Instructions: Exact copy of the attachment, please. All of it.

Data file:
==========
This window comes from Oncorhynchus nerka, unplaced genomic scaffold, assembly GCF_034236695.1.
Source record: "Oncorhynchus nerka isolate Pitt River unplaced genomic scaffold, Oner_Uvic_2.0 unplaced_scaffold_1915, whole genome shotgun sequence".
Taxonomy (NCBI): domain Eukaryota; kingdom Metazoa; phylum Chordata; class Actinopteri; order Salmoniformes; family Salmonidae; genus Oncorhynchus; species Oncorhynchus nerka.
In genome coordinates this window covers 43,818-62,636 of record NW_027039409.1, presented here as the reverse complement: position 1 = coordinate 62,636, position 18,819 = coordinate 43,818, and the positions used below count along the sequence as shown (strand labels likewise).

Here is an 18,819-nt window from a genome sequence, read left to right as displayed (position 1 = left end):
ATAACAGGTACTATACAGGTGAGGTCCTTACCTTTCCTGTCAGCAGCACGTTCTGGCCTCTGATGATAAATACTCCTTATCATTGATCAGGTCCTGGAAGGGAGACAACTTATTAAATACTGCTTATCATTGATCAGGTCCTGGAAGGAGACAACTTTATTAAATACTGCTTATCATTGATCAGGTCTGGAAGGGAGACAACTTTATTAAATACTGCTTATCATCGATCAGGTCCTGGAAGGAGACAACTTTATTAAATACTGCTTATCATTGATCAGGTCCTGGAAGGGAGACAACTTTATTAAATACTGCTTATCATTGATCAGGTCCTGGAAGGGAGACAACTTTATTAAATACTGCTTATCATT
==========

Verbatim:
This window comes from Oncorhynchus nerka, unplaced genomic scaffold, assembly GCF_034236695.1.
Source record: "Oncorhynchus nerka isolate Pitt River unplaced genomic scaffold, Oner_Uvic_2.0 unplaced_scaffold_1915, whole genome shotgun sequence".
Taxonomy (NCBI): domain Eukaryota; kingdom Metazoa; phylum Chordata; class Actinopteri; order Salmoniformes; family Salmonidae; genus Oncorhynchus; species Oncorhynchus nerka.
In genome coordinates this window covers 43,818-62,636 of record NW_027039409.1, presented here as the reverse complement: position 1 = coordinate 62,636, position 18,819 = coordinate 43,818, and the positions used below count along the sequence as shown (strand labels likewise).

Here is an 18,819-nt window from a genome sequence, read left to right as displayed (position 1 = left end):
ATAACAGGTACTATACAGGTGAGGTCCTTACCTTTCCTGTCAGCAGCACGTTCTGGCCTCTGATGATAAATACTCCTTATCATTGATCAGGTCCTGGAAGGGAGACAACTTATTAAATACTGCTTATCATTGATCAGGTCCTGGAAGGAGACAACTTTATTAAATACTGCTTATCATTGATCAGGTCTGGAAGGGAGACAACTTTATTAAATACTGCTTATCATCGATCAGGTCCTGGAAGGAGACAACTTTATTAAATACTGCTTATCATTGATCAGGTCCTGGAAGGGAGACAACTTTATTAAATACTGCTTATCATTGATCAGGTCCTGGAAGGGAGACAACTTTATTAAATACTGCTTATCATT